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Rollin

November 26, 2011

I’ve been using the chair around the house as much as possible to get used to the steering and such. I’ve gotten pretty good, but for the most part I can’t get into any rooms in my house besides the open common areas (can’t get into my office, bathroom, or bedroom because the doorways are too small).

Went out to get some shopping done and used the cane instead of the chair. Extremely wobbly and my legs have just been killing me all day. Got that horrible squeezing feeling and tons of constant twitching and spasms. I’ve been putting my feet up when I’m sitting around not moving (ex: homework, video games, etc) but it doesn’t seem to help with the squeezing at all, and there is no visible swelling so it’s just that stupid banding sensation again. Been getting spasms in my abdomen more regularly now, around my ribs. Hoping it just stays as spasms or lets up. I really don’t want to be dealing with the hug again. Was supposed to go into a second shop, but I just couldn’t do it after going through one store. I was too sore and unsteady so I had to get my mom to go in for me.

The mediation did not go well. While the moderator was really harsh on them, they pretty much got off scott free. If anything else happens, they will be punished more severely because this incident will be considered when deciding their punishment. They just played the pity card the whole time, but it didn’t work thankfully. They outright lied as well, claiming that they called me handicapped not “fucking crippled bitch”. I didn’t get to bring a witness with me because of conflicting schedules, but I did have the blessing of having an extremely compassionate, kind, wonderful person be there with me before, during, and after the meeting. I don’t think I would have gotten through the meeting without yelling out of frustration without that person there. I am deeply thankful that they were there for me. I’m focusing more on the kindness of that person instead of the hatred of the attacker and it’s made things much easier on me emotionally. I got a key for the elevator from the counselor as well so I don’t have to wait until Tuesday to start using my chair at school.

Going around the house in the chair has really made me realize just how difficult normal tasks are in a chair. Everything is just out of reach, things like tables, chairs, and carpets are suddenly huge obstacles. I’m a bit anxious about using the chair at school for the first time. I’m not worried about how classmates will react (I already have people willing to race against me hehe), I’m more concerned about just getting around. I’m concerned about having enough space around my desk to get in and out. I’m a bit worried that something stupid will happen like my key for the elevator won’t work and I’ll end up missing a class trying to hunt down a key that does work. I’m worried I’ll try to reach for something a bit too much and tip over (it’s happened already at home, though I managed to shove myself back in the chair before doing a faceplant). It will be really nice to be able to move around quickly though and not have to carry an overstuffed bookbag on my back. I’m not sure if I’m going to leave the armrests on or not. I need them on to reposition myself every now and then (which is extremely important when you spend a lot of time in a chair. I’ve seen pressure sores before, and that is not something I want to experience), but with the armrests on, I can’t push myself in close to a desk so I’d need more room in a class. I’ll probably leave them off on Monday and see how it goes.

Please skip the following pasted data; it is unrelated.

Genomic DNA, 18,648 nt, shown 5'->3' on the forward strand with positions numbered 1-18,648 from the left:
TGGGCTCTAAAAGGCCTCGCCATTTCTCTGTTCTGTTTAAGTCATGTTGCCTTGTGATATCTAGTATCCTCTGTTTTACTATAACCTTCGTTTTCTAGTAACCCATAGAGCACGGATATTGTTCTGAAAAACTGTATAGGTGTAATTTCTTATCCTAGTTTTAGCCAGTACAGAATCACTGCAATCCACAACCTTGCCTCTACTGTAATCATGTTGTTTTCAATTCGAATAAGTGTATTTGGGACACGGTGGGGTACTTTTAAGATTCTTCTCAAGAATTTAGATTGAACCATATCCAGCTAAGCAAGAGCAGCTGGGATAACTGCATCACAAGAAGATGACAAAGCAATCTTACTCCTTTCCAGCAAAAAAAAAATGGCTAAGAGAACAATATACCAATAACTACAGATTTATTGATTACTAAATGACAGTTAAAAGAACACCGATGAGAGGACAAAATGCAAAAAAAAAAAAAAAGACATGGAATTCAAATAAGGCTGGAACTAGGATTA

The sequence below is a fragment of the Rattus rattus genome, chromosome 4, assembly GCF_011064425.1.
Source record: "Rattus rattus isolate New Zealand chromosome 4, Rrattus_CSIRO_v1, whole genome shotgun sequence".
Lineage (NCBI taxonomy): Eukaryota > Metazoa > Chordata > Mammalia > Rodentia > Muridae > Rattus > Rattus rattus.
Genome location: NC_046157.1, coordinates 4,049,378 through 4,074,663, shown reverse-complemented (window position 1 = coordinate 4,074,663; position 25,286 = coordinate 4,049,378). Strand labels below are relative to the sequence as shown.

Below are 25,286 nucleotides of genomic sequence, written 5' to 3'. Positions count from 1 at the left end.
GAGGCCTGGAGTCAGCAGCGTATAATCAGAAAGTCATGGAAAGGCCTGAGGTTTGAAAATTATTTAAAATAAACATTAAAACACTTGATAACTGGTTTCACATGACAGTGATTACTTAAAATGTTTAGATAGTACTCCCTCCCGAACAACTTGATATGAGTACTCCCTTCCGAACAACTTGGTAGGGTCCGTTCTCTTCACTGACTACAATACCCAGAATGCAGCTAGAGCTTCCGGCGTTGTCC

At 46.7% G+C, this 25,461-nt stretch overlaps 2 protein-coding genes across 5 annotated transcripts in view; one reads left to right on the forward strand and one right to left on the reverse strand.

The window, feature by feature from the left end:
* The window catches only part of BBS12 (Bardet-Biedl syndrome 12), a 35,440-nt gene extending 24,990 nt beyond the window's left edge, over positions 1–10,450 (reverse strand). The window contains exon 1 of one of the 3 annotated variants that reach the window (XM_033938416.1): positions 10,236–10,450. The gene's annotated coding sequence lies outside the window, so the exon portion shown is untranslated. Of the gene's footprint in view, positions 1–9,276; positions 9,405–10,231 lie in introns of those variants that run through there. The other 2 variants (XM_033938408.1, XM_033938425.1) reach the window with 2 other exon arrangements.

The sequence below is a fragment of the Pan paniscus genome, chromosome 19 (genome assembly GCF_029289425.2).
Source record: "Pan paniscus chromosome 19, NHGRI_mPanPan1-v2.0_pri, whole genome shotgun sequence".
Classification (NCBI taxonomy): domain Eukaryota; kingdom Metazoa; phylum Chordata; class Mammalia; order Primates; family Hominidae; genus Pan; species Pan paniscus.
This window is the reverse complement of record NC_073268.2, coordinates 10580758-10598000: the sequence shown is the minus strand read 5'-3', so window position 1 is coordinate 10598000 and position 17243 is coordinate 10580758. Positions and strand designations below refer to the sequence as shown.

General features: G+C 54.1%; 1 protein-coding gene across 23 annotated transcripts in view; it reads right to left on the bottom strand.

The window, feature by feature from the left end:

I had an idea last night as I was sitting on the couch, looking at the chair. I want to contact my old program coordinator and talk to her about the possibility of giving an optional, outside-of-class-time lecture and Q&A session to the current class of personal care attendants. I’ve seen the situation now from both the perspective of a care giver and a patient (though from nurses in the hospital, not from a home care attendant), and I think it would be nice to share some insights about that with them. It’s amazing how much nonverbal communication takes on new meanings when you’re put in a new role like this. We’ll see. If that happens, it probably won’t be until next semester. It would be a nice opportunity for both the students and me. They get to get some questions answered from someone who has experience in their future field of work, I get to turn something crappy into something positive, and I get more experience speaking before a large crowd. Public speaking experience is a big one for me because I want to end up teaching anatomy and physiology to care attendants eventually.

Speaking of care attendants, I recently found out that I can tutor students that are not in my program. So, next semester, I may sign up to tutor the care attendants, and maybe even advanced biology students. All depends on my schedule, course workload, and energy level.

Anyway, lots of housework to do so I’m off. Have a good weekend!

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